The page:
4 months after its formation, the Kuwaiti government submitted its resignation amid a crisis with the National Assembly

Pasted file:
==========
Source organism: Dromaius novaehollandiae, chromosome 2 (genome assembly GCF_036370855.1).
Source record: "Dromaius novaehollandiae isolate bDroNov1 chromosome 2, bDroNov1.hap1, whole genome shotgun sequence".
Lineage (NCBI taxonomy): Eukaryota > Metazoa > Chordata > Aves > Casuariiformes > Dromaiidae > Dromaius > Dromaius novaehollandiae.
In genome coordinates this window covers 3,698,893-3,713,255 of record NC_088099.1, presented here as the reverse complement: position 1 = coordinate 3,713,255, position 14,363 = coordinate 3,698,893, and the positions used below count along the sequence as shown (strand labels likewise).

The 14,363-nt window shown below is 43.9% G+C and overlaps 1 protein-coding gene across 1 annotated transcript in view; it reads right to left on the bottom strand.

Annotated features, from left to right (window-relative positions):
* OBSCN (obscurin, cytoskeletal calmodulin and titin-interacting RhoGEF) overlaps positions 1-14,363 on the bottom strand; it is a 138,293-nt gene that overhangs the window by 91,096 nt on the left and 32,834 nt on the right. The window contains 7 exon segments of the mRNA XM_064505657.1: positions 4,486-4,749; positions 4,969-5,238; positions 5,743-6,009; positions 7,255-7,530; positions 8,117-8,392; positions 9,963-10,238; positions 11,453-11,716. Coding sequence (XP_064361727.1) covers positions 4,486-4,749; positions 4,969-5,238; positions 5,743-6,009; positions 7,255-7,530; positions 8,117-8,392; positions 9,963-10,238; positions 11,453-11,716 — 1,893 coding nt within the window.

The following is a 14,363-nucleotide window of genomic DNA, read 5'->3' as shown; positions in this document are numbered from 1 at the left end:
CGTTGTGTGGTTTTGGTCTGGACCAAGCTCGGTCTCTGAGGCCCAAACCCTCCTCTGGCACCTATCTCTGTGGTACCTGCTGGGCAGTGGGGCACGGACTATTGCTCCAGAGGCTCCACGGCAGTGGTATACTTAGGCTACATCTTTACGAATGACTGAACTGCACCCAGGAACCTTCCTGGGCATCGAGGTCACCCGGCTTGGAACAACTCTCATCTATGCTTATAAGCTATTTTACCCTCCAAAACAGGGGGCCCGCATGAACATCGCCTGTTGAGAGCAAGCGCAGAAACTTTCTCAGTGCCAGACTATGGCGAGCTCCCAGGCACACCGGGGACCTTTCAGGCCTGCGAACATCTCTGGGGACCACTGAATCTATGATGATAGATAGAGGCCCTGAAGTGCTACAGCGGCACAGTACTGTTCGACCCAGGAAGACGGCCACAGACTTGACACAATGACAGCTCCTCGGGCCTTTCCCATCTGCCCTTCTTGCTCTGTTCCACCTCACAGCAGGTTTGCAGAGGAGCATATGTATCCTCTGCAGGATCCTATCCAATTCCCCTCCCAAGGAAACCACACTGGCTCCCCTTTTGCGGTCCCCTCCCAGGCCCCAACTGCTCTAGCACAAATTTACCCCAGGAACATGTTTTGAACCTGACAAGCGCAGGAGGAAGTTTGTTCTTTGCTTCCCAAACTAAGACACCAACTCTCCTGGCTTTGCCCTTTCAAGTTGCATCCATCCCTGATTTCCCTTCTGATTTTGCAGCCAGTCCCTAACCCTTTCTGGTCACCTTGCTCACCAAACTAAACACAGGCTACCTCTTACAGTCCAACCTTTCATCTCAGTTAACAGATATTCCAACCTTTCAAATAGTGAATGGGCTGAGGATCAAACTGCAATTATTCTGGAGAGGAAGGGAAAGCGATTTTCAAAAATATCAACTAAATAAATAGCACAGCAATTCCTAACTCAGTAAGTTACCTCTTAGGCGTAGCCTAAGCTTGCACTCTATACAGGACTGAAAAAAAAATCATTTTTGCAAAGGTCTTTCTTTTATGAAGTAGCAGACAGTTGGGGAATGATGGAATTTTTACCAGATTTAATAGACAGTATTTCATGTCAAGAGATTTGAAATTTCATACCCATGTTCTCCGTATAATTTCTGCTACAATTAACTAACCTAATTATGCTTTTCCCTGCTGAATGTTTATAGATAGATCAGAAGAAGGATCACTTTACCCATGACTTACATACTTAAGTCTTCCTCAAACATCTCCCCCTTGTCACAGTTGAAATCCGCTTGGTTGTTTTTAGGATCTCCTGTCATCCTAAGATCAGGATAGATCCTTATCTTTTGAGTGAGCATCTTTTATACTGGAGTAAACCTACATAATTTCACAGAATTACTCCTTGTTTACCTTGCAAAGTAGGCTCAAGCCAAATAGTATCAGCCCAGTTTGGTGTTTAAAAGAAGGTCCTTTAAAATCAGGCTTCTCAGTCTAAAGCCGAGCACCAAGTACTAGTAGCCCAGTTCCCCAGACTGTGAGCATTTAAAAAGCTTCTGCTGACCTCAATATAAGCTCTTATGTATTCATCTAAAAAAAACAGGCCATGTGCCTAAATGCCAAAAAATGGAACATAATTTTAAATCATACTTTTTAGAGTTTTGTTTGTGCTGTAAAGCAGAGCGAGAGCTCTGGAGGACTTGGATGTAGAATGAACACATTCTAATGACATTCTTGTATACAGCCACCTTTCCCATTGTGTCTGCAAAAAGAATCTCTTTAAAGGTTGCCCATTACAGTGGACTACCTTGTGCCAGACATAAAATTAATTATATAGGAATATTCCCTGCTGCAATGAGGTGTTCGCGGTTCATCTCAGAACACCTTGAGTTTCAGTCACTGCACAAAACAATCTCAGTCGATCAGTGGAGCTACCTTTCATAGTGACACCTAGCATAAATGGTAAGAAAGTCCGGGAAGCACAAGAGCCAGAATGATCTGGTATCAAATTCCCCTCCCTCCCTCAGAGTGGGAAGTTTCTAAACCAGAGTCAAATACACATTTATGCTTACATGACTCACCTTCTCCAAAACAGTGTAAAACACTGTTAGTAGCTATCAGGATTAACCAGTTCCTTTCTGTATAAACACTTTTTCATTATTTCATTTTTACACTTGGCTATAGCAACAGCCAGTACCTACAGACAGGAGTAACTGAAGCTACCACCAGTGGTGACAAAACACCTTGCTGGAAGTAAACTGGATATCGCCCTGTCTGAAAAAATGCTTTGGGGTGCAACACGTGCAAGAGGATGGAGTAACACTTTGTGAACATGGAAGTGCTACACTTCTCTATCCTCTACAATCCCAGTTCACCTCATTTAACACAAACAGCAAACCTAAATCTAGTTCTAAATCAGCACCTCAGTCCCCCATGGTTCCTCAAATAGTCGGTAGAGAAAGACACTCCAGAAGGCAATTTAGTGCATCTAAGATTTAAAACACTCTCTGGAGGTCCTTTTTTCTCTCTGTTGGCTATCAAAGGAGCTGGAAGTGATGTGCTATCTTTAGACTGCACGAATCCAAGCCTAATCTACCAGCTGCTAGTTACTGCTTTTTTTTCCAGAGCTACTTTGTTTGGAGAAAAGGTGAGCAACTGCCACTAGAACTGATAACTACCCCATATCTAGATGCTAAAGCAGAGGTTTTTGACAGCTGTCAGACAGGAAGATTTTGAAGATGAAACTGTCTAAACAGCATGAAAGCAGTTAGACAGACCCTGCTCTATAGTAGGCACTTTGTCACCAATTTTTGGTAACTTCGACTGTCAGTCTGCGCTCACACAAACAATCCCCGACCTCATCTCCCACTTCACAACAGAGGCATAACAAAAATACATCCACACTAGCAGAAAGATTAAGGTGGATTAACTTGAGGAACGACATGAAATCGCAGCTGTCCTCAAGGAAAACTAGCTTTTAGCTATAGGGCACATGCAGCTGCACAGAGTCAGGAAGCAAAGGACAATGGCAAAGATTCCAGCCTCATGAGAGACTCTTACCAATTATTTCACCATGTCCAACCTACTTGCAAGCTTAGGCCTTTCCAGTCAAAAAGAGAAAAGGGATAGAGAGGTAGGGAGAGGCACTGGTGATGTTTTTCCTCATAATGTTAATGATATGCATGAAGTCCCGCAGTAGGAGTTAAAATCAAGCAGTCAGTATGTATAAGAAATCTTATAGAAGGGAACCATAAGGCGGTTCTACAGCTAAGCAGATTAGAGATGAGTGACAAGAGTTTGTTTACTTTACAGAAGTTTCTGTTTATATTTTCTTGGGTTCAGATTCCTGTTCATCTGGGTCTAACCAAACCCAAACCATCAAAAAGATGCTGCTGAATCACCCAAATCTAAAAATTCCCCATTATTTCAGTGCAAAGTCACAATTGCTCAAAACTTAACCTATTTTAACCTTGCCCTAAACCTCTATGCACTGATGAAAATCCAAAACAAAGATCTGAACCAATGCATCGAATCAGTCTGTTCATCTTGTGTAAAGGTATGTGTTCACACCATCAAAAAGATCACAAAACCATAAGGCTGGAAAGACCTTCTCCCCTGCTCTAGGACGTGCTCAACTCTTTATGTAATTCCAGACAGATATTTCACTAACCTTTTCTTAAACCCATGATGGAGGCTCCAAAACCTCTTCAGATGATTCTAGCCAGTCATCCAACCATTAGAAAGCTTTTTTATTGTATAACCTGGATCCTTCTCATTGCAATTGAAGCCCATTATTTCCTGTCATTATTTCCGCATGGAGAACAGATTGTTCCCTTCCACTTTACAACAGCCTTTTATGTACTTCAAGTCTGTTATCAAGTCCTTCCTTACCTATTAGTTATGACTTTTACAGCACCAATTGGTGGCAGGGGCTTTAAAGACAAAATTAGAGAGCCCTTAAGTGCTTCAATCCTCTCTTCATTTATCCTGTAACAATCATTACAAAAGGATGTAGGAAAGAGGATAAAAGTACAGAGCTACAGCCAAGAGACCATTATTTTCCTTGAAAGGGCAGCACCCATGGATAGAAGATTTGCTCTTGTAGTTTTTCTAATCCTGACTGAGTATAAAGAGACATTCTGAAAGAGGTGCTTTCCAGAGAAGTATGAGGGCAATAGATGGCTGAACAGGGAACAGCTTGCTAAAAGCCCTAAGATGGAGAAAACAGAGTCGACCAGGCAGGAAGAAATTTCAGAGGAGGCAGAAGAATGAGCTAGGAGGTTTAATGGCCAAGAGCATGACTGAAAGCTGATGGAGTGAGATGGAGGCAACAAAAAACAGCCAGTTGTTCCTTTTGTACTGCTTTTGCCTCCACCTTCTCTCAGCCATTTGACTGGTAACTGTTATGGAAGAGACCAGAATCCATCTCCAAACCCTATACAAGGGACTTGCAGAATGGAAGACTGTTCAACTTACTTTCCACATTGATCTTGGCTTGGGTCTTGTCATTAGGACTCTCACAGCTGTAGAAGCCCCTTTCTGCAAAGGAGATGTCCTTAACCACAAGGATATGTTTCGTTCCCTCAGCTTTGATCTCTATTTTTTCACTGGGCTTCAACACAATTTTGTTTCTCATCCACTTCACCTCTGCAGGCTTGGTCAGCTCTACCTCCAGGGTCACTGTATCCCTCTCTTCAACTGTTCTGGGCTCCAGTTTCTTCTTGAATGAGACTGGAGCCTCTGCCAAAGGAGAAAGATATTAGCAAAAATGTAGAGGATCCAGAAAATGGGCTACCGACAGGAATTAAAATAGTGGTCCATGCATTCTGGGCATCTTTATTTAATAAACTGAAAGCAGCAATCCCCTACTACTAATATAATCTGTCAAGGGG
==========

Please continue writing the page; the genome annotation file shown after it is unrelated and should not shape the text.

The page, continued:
4 months after its formation, the Kuwaiti government submitted its resignation amid a crisis with the National Assembly Kuwaiti Prime Minister Ahmed Nawaf Al-Ahmad Al-Sabah announced his government's submission of its resignation to the country's Crown Prince, Mishaal Al-Ahmad Al-Jaber Al-Sabah, amid an escalating crisis with the National Assembly and on the eve of its consideration of two interpellations against two ministers in it.  The Kuwaiti government, headed by Ahmed Nawaf Al-Ahmad Al-Sabah, announced on Monday evening that it had submitted its resignation to the country's Crown Prince, Mishaal Al-Ahmad Al-Jaber Al-Sabah.  This came, according to a statement by the Kuwaiti Cabinet, after a meeting in Seif Palace in the capital, Kuwait, for the government to resign 4 months after its last formation, amid an escalating crisis with the National Assembly (parliament) and on the eve of its consideration of two interpellations against two ministers in it.  And the statement stated, "Sheikh Ahmed Nawaf Al-Ahmad Al-Sabah informed the cabinet during today's council meeting that the government's letter of resignation had been submitted to the Crown Prince."  The prime minister attributed his submission of the letter of resignation to "the state of the relationship between the executive and legislative authorities," expressing "the wisdom of the Crown Prince, who is accustomed to taking what he sees as achieving the supreme interest of the country," according to the same statement.  There was no immediate comment from the National Assembly on this matter, while the Crown Prince is expected to be informed of the resignation in order to issue a decision rejecting or accepting it, and for the government to continue to conduct business until another nomination.  The local newspaper, Al-Qabas, reported earlier on Monday that "the government is submitting its resignation to the political leadership," without government comment.  And the newspaper reported, quoting unnamed informed sources on Sunday, that "the government is sticking to its position regarding returning the reports of the Finance Committee to the committees without commitments, and withdrawing the two interpellations listed on Tuesday's session, directed to Finance Minister Abdel Wahhab Al-Rashid and Minister of State for Cabinet Affairs Barak Al-Shitan."  The crisis between the executive and legislative authorities in Kuwait began on January 10, after the government withdrew from a parliamentary session, after a dispute over its refusal to approve "financial burdens" related to the "dropping citizens' loans" crisis, which the parliamentarians refused to request to return it to the committees for consensus.  The government affirmed that "the proposed law to purchase loans (consumer and installments from some citizens), which amounts to more than 14 billion dinars (about 46 billion dollars), violates the principle of justice and equality." Tuesday.  The issue of dropping loans, which unofficial estimates say affects about 500,000 Kuwaitis, is a crisis that renews annually between parliament and the government, and it was raised from the 2019 to 2022 councils, without approval.  There were governmental-parliamentary disputes in 2022, which led to the resignation of the government and the dissolution of the National Assembly, and the Emir and his Crown Prince issued directives to them in more than one speech on the importance of consensus between the two chambers in order to achieve the interests of citizens.